Happiness Revealed

Today, on my way to school, I find myself caught in grid-lock traffic. I silently curse the local drivers and their lack of driving skill. Immersed in my own little world within the confines of my car, I am utterly detached from the wonders around me: The mahout teasing his elephant onward, the smiling woman veiled in colorful layers of fabric, hundreds of buzzy motor bikes transporting an endless cast of exotic characters, the imposing mountains in the distance, the low hanging clouds with rain on the horizon…..and where am I? I am someplace else in my mind, completely preoccupied with the minutiae of concerns that await me in the classroom, lesson plans for the benefit of students who may, or may not, wish to be educated.

The international teaching experience is life changing, exhilarating, and can even be termed a peak experience. So, how is it possible to become blind to the newness and wonder of all that surrounds us in our host countries? Sights, sounds, smells and people we once marveled at can slowly fade into the background, replaced by workplace stress and commitments which eventually become our all encompassing reality. We’ve all experienced episodes of disconnect. For some it’s a fleeting experience, for others it’s semi-permanent or worse, a type of spiritual death.

Gratitude, a film by Louis Schwartzberg on TED, is guaranteed to reinstall the sense of wonder so easily lost in our busy lives, refocusing us on the reality that counts. We encourage you to take a few minutes to enjoy this film, and welcome your impressions and realizations after you’ve seen Gratitude.

10 Responses to Happiness Revealed

  1. Anonymous says:

    Such an important message and yet so simple. Thanks

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  2. Mary says:

    Thank you for this beautiful reminder!

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  3. lhalvorsen says:

    When I read the article I thought- “what’s wrong with letting a place sometimes become ordinary.” It is only when I wasn’t fazed by tuk-tuks that I knew I really felt comfortable and at home in this place. That doesn’t mean that every day I don’t see the Elephant crossing the road and smile, notice the crazy monkeys that are scary and marvel at how we try to live together, or that I don’t notice the colors that surround me. In fact, sometimes when a place becomes ordinary I can observe other things, I don’t have to feel worried or new or confused about aspects of the culture, instead I can appreciate things that before were so “new” I was just gaping at them.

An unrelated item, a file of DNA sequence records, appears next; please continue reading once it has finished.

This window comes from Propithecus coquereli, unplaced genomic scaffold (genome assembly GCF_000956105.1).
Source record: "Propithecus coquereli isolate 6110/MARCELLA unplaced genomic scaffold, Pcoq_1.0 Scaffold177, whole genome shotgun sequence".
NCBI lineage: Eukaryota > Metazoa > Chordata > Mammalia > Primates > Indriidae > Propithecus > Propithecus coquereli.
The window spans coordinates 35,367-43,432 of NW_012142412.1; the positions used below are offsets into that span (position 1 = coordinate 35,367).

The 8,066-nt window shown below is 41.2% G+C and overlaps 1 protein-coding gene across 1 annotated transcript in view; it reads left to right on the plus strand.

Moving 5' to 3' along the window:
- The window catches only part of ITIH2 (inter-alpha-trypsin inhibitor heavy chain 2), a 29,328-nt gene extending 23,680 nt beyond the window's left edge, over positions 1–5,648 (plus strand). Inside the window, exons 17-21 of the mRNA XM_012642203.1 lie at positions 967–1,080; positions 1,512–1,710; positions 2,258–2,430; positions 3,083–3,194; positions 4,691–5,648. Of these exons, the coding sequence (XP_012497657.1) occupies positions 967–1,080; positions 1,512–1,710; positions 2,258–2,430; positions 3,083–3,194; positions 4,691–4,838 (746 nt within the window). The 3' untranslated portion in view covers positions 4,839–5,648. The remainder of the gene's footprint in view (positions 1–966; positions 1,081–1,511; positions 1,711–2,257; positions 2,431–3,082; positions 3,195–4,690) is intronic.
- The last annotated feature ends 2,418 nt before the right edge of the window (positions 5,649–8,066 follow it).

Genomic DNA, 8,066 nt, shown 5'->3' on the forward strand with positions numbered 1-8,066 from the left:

On another note, I thought the video was beautiful, and we all need time to see things as “new” again. But I can’t live everyday thinking that the clouds I see will never be the same, or living each day as it is new, I would be overwhelmed and overstimulated. A balance of both is ideal for me- that’s not to say it would be so for others.

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  4. Taiga Shipley says:

    As a pantheist, I fully appreciated this film and bless every day as I cycle to school, avoiding the pot holes in the track that is called a road here, and smile at the cows who wander into my path…..I love teaching overseas and experiencing each new culture on a daily basis.

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  5. Anonymous says:

    Thank you for sharing this. Having just finished a round of parent-teacher conferences, I realize how fascinating my students and families are. I had the opportunity to share and learn from families from France, China, Australia, Korea, and the US. We talked of the children and ourselves, our hopes and concerns, our differences and similarities, and world views. Inspiring, challenging–what an awesome opportunity!

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  6. Bosco says:

    Thank you. I am grateful for the reminder that every day is a good day, every moment is an opportunity. There is so much beauty in the world.

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  7. At it for awhile says:

    For me, the single greatest moment in overseas teaching is that first morning you wake up in your new bed in your new apartment in your new host country, glance around your unfamiliar surroundings, and think to yourself, “I live here now.”

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  8. 2nd time around says:

    Yes, it is so easy to forget what an outstanding opportunity and experience we are having. I tend to get wrapped up in my problems with the business office, the director’s unrealistic expectations, problem parents and the like. Next thing you know I’ve made a nice little hell for myself. Thanks for the video ISR. That brought me back to my senses.

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  9. Anonymous says:

    It is amazing how westernization can spoil fun.

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    • Anonymous says:

      Westernization? How, exactly, does that have anything to do with this? These are all personal choices and an awakening in an individuals, western or otherwise. I realize it’s popular now to bash western culture, but people might be better off focusing on themselves and their perspective.

      Like

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